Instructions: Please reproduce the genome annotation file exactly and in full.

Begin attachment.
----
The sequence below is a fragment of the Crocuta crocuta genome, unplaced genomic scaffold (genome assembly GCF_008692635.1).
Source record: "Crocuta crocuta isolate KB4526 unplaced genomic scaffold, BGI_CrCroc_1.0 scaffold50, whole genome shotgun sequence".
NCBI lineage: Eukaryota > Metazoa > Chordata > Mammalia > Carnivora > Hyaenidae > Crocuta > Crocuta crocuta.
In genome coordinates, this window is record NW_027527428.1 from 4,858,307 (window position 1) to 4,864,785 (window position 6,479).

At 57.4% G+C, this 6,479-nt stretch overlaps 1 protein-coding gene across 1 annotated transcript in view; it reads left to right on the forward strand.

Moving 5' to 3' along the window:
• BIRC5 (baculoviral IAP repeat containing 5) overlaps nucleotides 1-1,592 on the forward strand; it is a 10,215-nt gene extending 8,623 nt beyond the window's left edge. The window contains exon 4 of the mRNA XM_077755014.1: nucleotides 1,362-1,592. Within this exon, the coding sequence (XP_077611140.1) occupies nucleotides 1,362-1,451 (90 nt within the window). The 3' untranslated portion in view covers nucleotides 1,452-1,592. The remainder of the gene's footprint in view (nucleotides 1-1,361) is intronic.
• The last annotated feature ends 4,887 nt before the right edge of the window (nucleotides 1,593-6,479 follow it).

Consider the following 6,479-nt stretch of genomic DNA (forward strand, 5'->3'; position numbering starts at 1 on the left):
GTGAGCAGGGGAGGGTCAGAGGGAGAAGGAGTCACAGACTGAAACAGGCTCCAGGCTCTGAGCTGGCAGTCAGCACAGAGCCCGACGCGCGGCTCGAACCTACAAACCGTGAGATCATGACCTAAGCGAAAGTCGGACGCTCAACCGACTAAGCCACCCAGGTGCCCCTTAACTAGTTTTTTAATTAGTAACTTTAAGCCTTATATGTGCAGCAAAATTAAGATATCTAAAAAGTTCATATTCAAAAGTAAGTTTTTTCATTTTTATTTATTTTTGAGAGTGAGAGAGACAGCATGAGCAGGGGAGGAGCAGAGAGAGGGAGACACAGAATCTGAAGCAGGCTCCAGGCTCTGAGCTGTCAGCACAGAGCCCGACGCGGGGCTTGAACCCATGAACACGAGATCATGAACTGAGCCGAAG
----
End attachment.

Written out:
The sequence below is a fragment of the Crocuta crocuta genome, unplaced genomic scaffold (genome assembly GCF_008692635.1).
Source record: "Crocuta crocuta isolate KB4526 unplaced genomic scaffold, BGI_CrCroc_1.0 scaffold50, whole genome shotgun sequence".
NCBI lineage: Eukaryota > Metazoa > Chordata > Mammalia > Carnivora > Hyaenidae > Crocuta > Crocuta crocuta.
In genome coordinates, this window is record NW_027527428.1 from 4,858,307 (window position 1) to 4,864,785 (window position 6,479).

At 57.4% G+C, this 6,479-nt stretch overlaps 1 protein-coding gene across 1 annotated transcript in view; it reads left to right on the forward strand.

Moving 5' to 3' along the window:
• BIRC5 (baculoviral IAP repeat containing 5) overlaps nucleotides 1-1,592 on the forward strand; it is a 10,215-nt gene extending 8,623 nt beyond the window's left edge. The window contains exon 4 of the mRNA XM_077755014.1: nucleotides 1,362-1,592. Within this exon, the coding sequence (XP_077611140.1) occupies nucleotides 1,362-1,451 (90 nt within the window). The 3' untranslated portion in view covers nucleotides 1,452-1,592. The remainder of the gene's footprint in view (nucleotides 1-1,361) is intronic.
• The last annotated feature ends 4,887 nt before the right edge of the window (nucleotides 1,593-6,479 follow it).

Consider the following 6,479-nt stretch of genomic DNA (forward strand, 5'->3'; position numbering starts at 1 on the left):
GTGAGCAGGGGAGGGTCAGAGGGAGAAGGAGTCACAGACTGAAACAGGCTCCAGGCTCTGAGCTGGCAGTCAGCACAGAGCCCGACGCGCGGCTCGAACCTACAAACCGTGAGATCATGACCTAAGCGAAAGTCGGACGCTCAACCGACTAAGCCACCCAGGTGCCCCTTAACTAGTTTTTTAATTAGTAACTTTAAGCCTTATATGTGCAGCAAAATTAAGATATCTAAAAAGTTCATATTCAAAAGTAAGTTTTTTCATTTTTATTTATTTTTGAGAGTGAGAGAGACAGCATGAGCAGGGGAGGAGCAGAGAGAGGGAGACACAGAATCTGAAGCAGGCTCCAGGCTCTGAGCTGTCAGCACAGAGCCCGACGCGGGGCTTGAACCCATGAACACGAGATCATGAACTGAGCCGAAG